Benefits of Juicing – Juicing for Vision Health
Enzyme protection. Enzymes are the catalysts for your body’s essential and effective functioning. They increase the rate nearly all the chemical reactions in every cell and different glands and organs produce these enzymes in the process of regulating metabolism, circulation, respiration, reproduction and the functioning of the brain. Within your digestive system specific enzymes help digest food. They break down food into smaller building blocks so that the body can absorb them rapidly. They are found in your saliva, your stomach, your intestinal tract and pancreas.
They convert proteins into peptides and amino acids. They convert fat into fatty acids and glycerol. They convert starches and sugars into glucose.
Enzymes are in fruits and vegetables and help in the breakdown of those foods by your body. But they become sluggish above 118 degrees, and deteriorate completely above 130 degrees. Note, microwaves destroy them completely. Juicing, therefore, is a way to consume the maximum possible enzymes.
Making freshly juiced drinks of mostly organic fruit and vegetables is a critical part of the process of healing your eyes and body. The health of your eyes is tied to the health of your body. Juicing is a great way to get the freshest, purest nutrients into your body in the most easily digested manner – and in turn having those nutrients readily available in the quickest time. It can take only several minutes for nutrients from fresh juice to be utilized by your body. And once they are in your body, they are carried through the blood stream to your eyes.
- Faster digestion. When you consume solid foods it takes several hours for your body to break it down into usable components. Although fiber is important for good health, the juicing process removes fiber making digestion faster – minutes rather than hours.
- Concentrated nutrients. Juicing concentrates the nutrients. By juicing the various recipes we recommend below you quickly introduce ample amounts of nutrients into your system, more than you could take in comfortably if you ate all of those fruits and vegetables whole.
- Living juice. Many people feel that to nourish your own life it is important to consume foods are “alive.” Juicing preserves this quality of life that is destroyed through cooking.
- Juice for health. There is ample research for almost every eye and health condition that demonstrates that diets high in fruits and vegetables are critical to good health and reduce the risk of disease.
- Vegetable protein. Fruit and vegetables contain more protein than you might think. Vegetables such as green beans, corn, artichoke, watercress and the cabbage family: broccoli, cauliflower, brussels sprouts, etc. have the most protein of the vegetables. And juices are an easy way to add additional protein such as brewer’s yeast, wheat germ, or you can add whole grains to your juicing recipe.
- Phytochemicals Phytochemicals are chemical compounds that exist only in fruits and vegetables that control their color and smell. These compounds are very important for good health. For example, lutein is found in yellow fruits and vegetables and is also in the macula of the eye, where it helps with circulation. Juicing is a wonderful way to get large quantities of phytochemicals that are readily absorbed into the body.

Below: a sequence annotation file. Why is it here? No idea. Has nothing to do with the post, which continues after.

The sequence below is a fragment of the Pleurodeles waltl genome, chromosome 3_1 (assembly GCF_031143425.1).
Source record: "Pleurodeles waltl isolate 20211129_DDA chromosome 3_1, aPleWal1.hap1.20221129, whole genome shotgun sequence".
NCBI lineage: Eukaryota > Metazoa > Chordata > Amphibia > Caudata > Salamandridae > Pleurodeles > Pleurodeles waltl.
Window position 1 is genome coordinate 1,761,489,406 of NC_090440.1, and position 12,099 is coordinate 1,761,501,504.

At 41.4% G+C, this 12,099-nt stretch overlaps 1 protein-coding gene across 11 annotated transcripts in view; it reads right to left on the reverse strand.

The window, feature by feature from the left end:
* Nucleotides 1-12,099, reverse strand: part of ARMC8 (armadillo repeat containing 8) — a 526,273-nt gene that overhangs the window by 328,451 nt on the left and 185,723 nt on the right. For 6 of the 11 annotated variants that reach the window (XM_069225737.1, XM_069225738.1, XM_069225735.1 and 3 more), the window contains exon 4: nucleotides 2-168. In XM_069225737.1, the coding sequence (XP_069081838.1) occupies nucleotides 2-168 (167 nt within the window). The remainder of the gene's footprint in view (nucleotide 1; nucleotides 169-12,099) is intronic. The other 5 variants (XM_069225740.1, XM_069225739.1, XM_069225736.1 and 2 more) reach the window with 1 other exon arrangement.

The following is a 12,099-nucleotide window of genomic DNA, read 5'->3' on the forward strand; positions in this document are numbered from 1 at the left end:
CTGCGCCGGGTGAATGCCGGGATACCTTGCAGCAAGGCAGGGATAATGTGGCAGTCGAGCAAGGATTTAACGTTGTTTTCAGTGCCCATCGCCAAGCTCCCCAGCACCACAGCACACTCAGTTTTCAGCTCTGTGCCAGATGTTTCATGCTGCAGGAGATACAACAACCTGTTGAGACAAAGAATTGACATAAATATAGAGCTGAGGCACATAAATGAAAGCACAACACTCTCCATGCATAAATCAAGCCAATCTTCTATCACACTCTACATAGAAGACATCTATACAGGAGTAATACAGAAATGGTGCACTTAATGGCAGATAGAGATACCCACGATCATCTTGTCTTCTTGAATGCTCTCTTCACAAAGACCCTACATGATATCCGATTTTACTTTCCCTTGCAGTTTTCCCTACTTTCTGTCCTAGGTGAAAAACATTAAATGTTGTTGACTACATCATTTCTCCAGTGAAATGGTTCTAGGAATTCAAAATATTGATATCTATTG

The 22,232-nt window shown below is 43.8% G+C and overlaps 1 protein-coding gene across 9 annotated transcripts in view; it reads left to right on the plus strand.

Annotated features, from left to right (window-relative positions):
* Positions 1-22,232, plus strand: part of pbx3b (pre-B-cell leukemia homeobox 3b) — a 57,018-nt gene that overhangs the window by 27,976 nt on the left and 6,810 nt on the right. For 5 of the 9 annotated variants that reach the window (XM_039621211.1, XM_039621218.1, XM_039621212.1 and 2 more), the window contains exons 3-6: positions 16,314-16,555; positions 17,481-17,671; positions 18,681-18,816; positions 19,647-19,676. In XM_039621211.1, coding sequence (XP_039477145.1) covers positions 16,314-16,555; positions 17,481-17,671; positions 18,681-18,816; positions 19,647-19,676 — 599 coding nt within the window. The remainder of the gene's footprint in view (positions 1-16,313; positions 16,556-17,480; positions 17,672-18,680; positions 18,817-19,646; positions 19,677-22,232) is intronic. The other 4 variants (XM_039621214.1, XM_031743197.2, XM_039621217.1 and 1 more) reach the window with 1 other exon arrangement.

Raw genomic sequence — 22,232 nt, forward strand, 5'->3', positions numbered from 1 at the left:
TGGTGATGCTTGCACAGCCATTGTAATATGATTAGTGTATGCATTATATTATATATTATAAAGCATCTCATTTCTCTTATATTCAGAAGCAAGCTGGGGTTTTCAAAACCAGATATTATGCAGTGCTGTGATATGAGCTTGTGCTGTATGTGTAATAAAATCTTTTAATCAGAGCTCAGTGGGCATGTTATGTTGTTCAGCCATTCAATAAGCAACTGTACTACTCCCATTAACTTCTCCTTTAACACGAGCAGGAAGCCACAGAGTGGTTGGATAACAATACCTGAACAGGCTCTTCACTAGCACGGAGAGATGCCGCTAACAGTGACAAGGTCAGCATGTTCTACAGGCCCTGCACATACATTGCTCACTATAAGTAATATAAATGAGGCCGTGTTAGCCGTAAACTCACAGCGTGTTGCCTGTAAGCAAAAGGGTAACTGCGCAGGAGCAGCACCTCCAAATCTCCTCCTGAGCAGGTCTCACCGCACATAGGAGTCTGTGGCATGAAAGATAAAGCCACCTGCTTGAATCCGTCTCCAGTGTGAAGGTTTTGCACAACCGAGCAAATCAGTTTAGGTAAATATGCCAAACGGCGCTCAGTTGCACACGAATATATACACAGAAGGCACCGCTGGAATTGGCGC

- Freshness. You should drink your fresh juice as soon as you make it and not store it for later. Many enzymes and vitamins break down quickly once exposed to the air or sunlight.
- Organic. Non-organic products contain pesticides, and not only on the surface of the skin. If you juice non-organic foods you are likely consuming concentrated amounts of those pesticides. Some feel that pesticides reside mostly in fiber, which is removed, but better to be safe.
Some Juicing Recipes Which May Help Specific Eye Conditions
Carrot, celery, spinach, endive, blueberry, parsley, apple
Ginger, asparagus, garlic, leeks, jerusalem artichokes, spinach, parsley, beets, pumpkin, celery, carrots, cabbage, raspberries chlorophyll, (not too much fruit)
Garlic, beets, parsley, carrots, apple, parsnip, celery, raspberries (not too much fruit).
Celery, cucumber, carrots, radish, parsley, turnip, beets, raspberries, cabbage, apple, plums (not too much fruit).
Ginger, leeks, garlic, parsley, cabbage, beets, carrots, spinach, apples, celery, grapes, lemon, raspberries, wheat grasses, chlorophyll � (not too much fruit).
Broccoli, green and red bell pepper, raspberries, apples, leafy greens
Ginger, leeks, garlic, parsley, cabbage, beets, carrots, celery, apples, spinach, grapes, lemon, chlorophyll, raspberries, wheat grasses (not too much fruit).
Central Serous Retinopathy (Choroidopathy)
See Macular Degeneration recipe
Ginger, leeks, garlic, beets, parsley, carrots, cabbage, celery, apples, spinach, raspberries, grapes, lemon, wheat grasses chlorophyll, (not too much fruit).
See Macular Degeneration recipe
Note: This material is provided for educational purposes only and any recommendations are not intended to replace the advice of your doctor. You are encouraged to seek advice from a competent Medical professional regarding the applicability of any recommendations with regard to your symptoms or condition.